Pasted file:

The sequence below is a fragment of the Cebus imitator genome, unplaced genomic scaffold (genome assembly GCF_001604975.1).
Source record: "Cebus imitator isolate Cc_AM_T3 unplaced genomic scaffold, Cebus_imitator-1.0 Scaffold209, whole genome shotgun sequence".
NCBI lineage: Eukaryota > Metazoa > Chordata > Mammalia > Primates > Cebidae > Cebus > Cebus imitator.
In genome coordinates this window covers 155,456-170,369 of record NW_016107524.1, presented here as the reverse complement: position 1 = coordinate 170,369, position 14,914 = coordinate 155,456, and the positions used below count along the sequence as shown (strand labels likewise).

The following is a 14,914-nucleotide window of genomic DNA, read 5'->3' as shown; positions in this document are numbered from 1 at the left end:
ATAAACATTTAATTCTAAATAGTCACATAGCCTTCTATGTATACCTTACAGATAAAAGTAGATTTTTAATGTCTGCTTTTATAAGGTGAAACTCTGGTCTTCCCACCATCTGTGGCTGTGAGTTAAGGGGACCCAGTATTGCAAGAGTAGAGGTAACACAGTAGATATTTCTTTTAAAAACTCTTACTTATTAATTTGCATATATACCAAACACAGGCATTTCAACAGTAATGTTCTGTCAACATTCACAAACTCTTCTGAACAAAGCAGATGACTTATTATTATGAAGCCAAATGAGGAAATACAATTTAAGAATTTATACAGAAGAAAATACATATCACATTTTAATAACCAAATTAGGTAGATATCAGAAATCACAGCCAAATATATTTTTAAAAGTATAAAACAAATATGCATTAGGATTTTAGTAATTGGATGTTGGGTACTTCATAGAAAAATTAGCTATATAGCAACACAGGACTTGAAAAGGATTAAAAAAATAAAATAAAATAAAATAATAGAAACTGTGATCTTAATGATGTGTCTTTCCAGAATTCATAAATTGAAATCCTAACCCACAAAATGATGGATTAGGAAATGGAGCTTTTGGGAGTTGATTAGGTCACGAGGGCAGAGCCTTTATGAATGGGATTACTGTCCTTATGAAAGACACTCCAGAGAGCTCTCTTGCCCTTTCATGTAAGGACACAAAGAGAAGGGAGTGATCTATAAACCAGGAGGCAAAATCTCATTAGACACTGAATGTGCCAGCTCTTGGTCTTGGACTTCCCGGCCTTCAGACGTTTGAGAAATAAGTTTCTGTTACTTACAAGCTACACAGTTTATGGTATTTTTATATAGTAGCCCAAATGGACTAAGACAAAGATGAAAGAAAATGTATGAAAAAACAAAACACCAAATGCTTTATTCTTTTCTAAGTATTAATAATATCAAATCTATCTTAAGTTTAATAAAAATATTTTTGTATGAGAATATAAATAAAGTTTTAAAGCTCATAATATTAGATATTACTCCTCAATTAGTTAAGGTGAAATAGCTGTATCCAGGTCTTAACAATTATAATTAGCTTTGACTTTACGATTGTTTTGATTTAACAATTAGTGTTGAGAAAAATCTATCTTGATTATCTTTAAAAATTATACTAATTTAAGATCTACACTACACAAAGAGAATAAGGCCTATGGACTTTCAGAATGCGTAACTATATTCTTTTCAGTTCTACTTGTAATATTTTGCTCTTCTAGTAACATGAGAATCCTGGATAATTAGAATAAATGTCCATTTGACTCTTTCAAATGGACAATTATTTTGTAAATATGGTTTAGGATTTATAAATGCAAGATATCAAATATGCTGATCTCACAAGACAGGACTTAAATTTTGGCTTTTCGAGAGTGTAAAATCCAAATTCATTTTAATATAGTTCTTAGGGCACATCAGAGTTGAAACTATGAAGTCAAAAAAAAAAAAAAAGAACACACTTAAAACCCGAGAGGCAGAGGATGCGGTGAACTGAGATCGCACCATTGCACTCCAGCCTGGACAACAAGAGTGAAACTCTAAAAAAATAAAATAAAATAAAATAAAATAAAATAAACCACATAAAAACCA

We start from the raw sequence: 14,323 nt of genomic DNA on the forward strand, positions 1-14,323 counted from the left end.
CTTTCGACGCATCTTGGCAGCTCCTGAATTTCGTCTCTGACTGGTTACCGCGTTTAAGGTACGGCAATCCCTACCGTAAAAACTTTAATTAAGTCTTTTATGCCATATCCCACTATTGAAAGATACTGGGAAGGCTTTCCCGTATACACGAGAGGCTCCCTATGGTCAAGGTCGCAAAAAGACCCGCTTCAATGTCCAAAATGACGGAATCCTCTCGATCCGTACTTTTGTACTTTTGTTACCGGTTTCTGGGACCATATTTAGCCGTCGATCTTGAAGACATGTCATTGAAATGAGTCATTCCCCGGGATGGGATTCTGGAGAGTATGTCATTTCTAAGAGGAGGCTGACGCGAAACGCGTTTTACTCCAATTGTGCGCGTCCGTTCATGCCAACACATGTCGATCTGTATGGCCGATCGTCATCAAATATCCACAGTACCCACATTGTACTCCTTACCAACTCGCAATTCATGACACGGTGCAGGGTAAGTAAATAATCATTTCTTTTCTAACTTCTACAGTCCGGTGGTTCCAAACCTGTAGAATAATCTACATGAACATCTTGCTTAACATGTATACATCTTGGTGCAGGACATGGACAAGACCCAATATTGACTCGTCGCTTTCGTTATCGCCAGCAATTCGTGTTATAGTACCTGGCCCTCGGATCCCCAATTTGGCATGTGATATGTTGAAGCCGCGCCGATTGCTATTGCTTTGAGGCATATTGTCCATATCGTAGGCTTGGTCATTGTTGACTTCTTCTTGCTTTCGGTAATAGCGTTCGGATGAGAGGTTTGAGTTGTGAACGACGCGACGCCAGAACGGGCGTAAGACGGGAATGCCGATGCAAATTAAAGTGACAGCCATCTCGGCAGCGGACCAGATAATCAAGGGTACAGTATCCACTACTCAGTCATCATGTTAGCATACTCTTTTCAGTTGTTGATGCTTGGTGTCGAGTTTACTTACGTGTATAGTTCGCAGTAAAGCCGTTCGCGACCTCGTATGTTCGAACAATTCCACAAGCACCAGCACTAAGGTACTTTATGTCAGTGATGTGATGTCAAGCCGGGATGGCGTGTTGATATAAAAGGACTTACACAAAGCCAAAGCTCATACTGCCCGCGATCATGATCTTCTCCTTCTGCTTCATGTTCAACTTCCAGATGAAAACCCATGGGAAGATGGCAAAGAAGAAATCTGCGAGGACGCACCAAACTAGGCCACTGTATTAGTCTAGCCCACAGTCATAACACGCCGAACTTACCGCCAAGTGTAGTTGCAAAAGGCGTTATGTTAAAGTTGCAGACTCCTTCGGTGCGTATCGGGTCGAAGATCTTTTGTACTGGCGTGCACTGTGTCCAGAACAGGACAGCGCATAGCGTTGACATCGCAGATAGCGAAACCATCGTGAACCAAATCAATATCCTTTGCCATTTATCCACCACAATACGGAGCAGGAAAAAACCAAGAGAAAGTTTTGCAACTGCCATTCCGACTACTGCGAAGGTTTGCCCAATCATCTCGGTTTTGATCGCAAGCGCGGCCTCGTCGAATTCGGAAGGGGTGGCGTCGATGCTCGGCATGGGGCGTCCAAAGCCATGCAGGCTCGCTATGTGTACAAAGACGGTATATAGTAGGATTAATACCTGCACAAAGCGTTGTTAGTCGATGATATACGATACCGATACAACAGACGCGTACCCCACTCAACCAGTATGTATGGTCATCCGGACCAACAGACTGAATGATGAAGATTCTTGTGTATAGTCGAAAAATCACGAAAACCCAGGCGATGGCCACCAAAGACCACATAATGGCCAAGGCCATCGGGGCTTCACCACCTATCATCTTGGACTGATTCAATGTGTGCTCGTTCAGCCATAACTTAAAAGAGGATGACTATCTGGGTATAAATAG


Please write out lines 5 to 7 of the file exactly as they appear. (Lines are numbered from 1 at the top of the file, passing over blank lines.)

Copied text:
The following is a 14,914-nucleotide window of genomic DNA, read 5'->3' as shown; positions in this document are numbered from 1 at the left end:
ATAAACATTTAATTCTAAATAGTCACATAGCCTTCTATGTATACCTTACAGATAAAAGTAGATTTTTAATGTCTGCTTTTATAAGGTGAAACTCTGGTCTTCCCACCATCTGTGGCTGTGAGTTAAGGGGACCCAGTATTGCAAGAGTAGAGGTAACACAGTAGATATTTCTTTTAAAAACTCTTACTTATTAATTTGCATATATACCAAACACAGGCATTTCAACAGTAATGTTCTGTCAACATTCACAAACTCTTCTGAACAAAGCAGATGACTTATTATTATGAAGCCAAATGAGGAAATACAATTTAAGAATTTATACAGAAGAAAATACATATCACATTTTAATAACCAAATTAGGTAGATATCAGAAATCACAGCCAAATATATTTTTAAAAGTATAAAACAAATATGCATTAGGATTTTAGTAATTGGATGTTGGGTACTTCATAGAAAAATTAGCTATATAGCAACACAGGACTTGAAAAGGATTAAAAAAATAAAATAAAATAAAATAATAGAAACTGTGATCTTAATGATGTGTCTTTCCAGAATTCATAAATTGAAATCCTAACCCACAAAATGATGGATTAGGAAATGGAGCTTTTGGGAGTTGATTAGGTCACGAGGGCAGAGCCTTTATGAATGGGATTACTGTCCTTATGAAAGACACTCCAGAGAGCTCTCTTGCCCTTTCATGTAAGGACACAAAGAGAAGGGAGTGATCTATAAACCAGGAGGCAAAATCTCATTAGACACTGAATGTGCCAGCTCTTGGTCTTGGACTTCCCGGCCTTCAGACGTTTGAGAAATAAGTTTCTGTTACTTACAAGCTACACAGTTTATGGTATTTTTATATAGTAGCCCAAATGGACTAAGACAAAGATGAAAGAAAATGTATGAAAAAACAAAACACCAAATGCTTTATTCTTTTCTAAGTATTAATAATATCAAATCTATCTTAAGTTTAATAAAAATATTTTTGTATGAGAATATAAATAAAGTTTTAAAGCTCATAATATTAGATATTACTCCTCAATTAGTTAAGGTGAAATAGCTGTATCCAGGTCTTAACAATTATAATTAGCTTTGACTTTACGATTGTTTTGATTTAACAATTAGTGTTGAGAAAAATCTATCTTGATTATCTTTAAAAATTATACTAATTTAAGATCTACACTACACAAAGAGAATAAGGCCTATGGACTTTCAGAATGCGTAACTATATTCTTTTCAGTTCTACTTGTAATATTTTGCTCTTCTAGTAACATGAGAATCCTGGATAATTAGAATAAATGTCCATTTGACTCTTTCAAATGGACAATTATTTTGTAAATATGGTTTAGGATTTATAAATGCAAGATATCAAATATGCTGATCTCACAAGACAGGACTTAAATTTTGGCTTTTCGAGAGTGTAAAATCCAAATTCATTTTAATATAGTTCTTAGGGCACATCAGAGTTGAAACTATGAAGTCAAAAAAAAAAAAAAAGAACACACTTAAAACCCGAGAGGCAGAGGATGCGGTGAACTGAGATCGCACCATTGCACTCCAGCCTGGACAACAAGAGTGAAACTCTAAAAAAATAAAATAAAATAAAATAAAATAAAATAAACCACATAAAAACCA

We start from the raw sequence: 14,323 nt of genomic DNA on the forward strand, positions 1-14,323 counted from the left end.